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Why did the Labour Party indulge Ken?

Frederick Cowell

Image © Amplified2010

If you are a Labour party member and disappointed at Ken Livingstone’s second defeat, go to a mirror, look at yourself – you are looking at one of the people responsible for his defeat.  Now, this article comes out before the official result; the Sack Boris campaign and the get out the vote drives undertaken by many local Labour parties could have helped turn the tide. But it is unlikely. So go and look at yourself in a mirror. If you are Labour you should use this as an opportunity to learn how to find a credible winning candidate – but then if you were part of the delegation that booed the mere mention of Tony Blair’s name last year you are a lost cause.

 In the primary election to be mayor two thirds of all London Labour members voted for Livingston over Oona King. Deep structural reasons and problems that go to the heart of the Labour party explain why this happened. King started her primary campaign late in mid- May 2010 when all the political action was focusing on the novelty of coalition government, whereas Ken had been unofficially campaigning the day after he was ejected from office in 2008. The primary also fell in the middle of the most contested Labour leadership contest for 30 years. Blame acting Labour leader Harriet Harman for that one – it is difficult to accept that someone of her political experience could not have foreseen that this would effectively make it a one horse race. King also had voted for the Iraq war in 2003 although, like many other Labour MPs, it was a decision she thought was wrong in hindsight and may have been less pertinent had she not lost her seat to George Galloway in the 2005 General Election. This gave a sense of permanence to her pro-war vote back in March 2003 so much so that seven years later it stuck with her as she tried to reach party members in the mayoral primary. Blame Tony Blair for that one – Blairites who bemoan the current state of the Labour party often have an attack of amnesia about the toxicity of the Iraq war and don’t seem to understand how much harm it did to an entire generation of centrist Labour MP’s. For example it did David Miliband’s leadership campaign no favours when he penned an article effectively asking people to ‘get over the Iraq war’.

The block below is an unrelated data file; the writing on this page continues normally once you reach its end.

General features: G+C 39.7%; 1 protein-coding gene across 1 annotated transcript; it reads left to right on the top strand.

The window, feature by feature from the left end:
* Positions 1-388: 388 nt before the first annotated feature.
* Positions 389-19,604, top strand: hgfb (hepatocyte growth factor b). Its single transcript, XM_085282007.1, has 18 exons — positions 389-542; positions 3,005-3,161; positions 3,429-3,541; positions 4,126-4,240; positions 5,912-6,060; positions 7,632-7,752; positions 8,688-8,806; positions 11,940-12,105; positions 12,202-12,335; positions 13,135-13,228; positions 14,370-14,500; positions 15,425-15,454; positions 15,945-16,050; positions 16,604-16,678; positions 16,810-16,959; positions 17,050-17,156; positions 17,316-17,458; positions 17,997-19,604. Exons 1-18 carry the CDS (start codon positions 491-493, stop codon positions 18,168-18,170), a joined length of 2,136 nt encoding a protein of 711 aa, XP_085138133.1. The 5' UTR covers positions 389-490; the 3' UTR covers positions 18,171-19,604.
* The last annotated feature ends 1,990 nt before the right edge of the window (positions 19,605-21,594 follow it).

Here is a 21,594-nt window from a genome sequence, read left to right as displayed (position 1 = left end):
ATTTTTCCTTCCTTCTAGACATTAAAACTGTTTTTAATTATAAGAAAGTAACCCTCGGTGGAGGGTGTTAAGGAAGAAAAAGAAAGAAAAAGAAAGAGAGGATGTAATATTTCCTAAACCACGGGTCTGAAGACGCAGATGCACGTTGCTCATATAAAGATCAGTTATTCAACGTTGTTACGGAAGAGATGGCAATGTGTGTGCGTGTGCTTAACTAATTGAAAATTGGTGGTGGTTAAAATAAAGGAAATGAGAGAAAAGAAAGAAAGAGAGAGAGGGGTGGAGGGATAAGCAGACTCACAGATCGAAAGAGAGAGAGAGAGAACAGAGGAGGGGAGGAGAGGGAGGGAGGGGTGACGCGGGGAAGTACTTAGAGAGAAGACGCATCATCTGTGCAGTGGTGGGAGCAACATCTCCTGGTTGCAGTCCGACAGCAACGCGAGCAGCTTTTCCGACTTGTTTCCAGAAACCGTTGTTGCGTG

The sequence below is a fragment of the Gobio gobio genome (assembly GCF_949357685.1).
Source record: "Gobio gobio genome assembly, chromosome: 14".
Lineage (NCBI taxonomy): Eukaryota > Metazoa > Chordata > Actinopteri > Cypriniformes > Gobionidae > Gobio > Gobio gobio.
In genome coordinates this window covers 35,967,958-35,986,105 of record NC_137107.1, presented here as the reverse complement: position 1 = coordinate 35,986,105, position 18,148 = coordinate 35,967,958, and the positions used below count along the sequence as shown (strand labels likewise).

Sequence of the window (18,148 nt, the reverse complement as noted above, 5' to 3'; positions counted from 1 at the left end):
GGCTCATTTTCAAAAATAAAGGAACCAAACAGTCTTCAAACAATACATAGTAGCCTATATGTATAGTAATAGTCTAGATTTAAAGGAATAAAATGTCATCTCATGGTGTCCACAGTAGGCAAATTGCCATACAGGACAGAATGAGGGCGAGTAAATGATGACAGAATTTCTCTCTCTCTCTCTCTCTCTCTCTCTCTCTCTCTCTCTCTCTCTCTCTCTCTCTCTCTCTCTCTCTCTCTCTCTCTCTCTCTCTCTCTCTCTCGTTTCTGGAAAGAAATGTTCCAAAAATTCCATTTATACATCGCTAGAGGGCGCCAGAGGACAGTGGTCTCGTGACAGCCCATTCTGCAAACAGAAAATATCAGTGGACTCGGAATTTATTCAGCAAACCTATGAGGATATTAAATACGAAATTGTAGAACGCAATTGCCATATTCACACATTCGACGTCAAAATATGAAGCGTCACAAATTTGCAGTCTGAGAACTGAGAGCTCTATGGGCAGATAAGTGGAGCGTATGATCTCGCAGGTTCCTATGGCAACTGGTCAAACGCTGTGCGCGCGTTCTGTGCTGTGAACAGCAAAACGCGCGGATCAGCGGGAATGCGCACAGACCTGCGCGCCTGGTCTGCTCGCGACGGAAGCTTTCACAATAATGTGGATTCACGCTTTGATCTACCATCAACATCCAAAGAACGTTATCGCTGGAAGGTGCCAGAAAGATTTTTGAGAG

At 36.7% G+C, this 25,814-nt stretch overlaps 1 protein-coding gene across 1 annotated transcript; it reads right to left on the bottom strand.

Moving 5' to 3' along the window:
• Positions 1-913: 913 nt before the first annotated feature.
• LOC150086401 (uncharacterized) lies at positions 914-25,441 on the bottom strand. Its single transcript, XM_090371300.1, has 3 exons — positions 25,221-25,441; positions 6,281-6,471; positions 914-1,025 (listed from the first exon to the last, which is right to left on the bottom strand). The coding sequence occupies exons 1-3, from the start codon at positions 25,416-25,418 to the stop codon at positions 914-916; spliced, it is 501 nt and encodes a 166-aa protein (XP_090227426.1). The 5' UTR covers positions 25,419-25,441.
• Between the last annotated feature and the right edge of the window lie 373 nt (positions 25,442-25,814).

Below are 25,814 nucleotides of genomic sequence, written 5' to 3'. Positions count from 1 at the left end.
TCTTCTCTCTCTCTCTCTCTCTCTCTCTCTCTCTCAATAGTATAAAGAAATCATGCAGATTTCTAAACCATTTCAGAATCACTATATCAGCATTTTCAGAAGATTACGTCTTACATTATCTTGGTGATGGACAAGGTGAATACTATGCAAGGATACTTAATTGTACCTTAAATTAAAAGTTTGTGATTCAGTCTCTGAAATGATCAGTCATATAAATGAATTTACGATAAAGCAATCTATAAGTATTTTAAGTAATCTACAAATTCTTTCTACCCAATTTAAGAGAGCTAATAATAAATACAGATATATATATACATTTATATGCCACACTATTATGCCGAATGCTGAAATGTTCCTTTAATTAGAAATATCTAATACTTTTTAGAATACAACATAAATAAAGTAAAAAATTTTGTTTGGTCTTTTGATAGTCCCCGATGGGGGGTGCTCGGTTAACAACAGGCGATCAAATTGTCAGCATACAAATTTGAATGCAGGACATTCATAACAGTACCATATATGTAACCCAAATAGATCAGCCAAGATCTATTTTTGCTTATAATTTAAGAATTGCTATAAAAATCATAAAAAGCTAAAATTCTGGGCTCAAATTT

As even the Economist noted at the time King was a good choice; her background reflected London’s nature as modern dynamic city, her policies were centre leftish and she was unencumbered by Livingstone’s foot-in-mouth tendency. Yet canvassing in the primary some workers for King noticed that a large numbers of Labour party members seemed to have a rose-tinted view of the race; a Tory PM promising cuts was in Number 10, wasn’t it time to get Red Ken back in city hall so he could fight them just like he fought Thatcher? Except this wasn’t 1981 it was 2012, and Ken lost to Maggie the first time round and is set to lose to Boris second time around. This is the answer to Dan Hodges, a Labour journo who took pride at voting Boris, but did quite sensibly ask the question – why does the Labour party indulge Ken? The new leadership aren’t really to blame; Ed Miliband was lumbered with him and as consequence had to defend him.  Instead party members decided to ignore the fact that in spite of a very strong first term record as mayor there were several features about his last two years in office, in particular his proximity with extremists, and the 2008 campaign that made him basically unelectable. This was known in 2010 yet members backed him – if you did that in 2010 look in the mirror today; you are responsible for giving the Conservative party a boost nationally in what should have been their worst election in a decade.

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Guest Blog: The Archbishop of Canterbury: Labour’s best politician

Nikhil Venkatesh

Image © Scott Gunn

Read this:

The most pressing question we now face, we might well say, is who and where we are as a society. Bonds have been broken, trust abused and lost. Whether it is an urban rioter mindlessly burning down a small shop that serves his community, or a speculator turning his back on the question of who bears the ultimate cost for his acquisitive adventures in the virtual reality of today’s financial world, the picture is of atoms spinning apart in the dark.

Now compare it with this:

Those at the top and the bottom, who were not showing responsibility and were shirking their duties. From bankers who caused the global financial crisis to some of those on benefits who were abusing the system because they could work – but didn’t.

Believe it or not, these two passages were created by two different people: one by Rt. Hon. Edward Miliband MP, the other by Most Revd. Rt. Hon. Dr. Rowan Williams, the Archbishop of Canterbury. The first is from the cleric’s recent Christmas sermon, whilst the second is taken from the Labour leader’s speech on ‘responsibility’ in June.

From the similarity of these two statements, it is obvious that Williams and Miliband share an analysis of the problems in Britain’s society – a lack of morality in both our upper- and under-class. They both make use of the powerful image of unscrupulous bankers being bailed out by the taxpayer, as the feckless poor scrounge the rest of our money for benefit payments, or the post-riots clear up.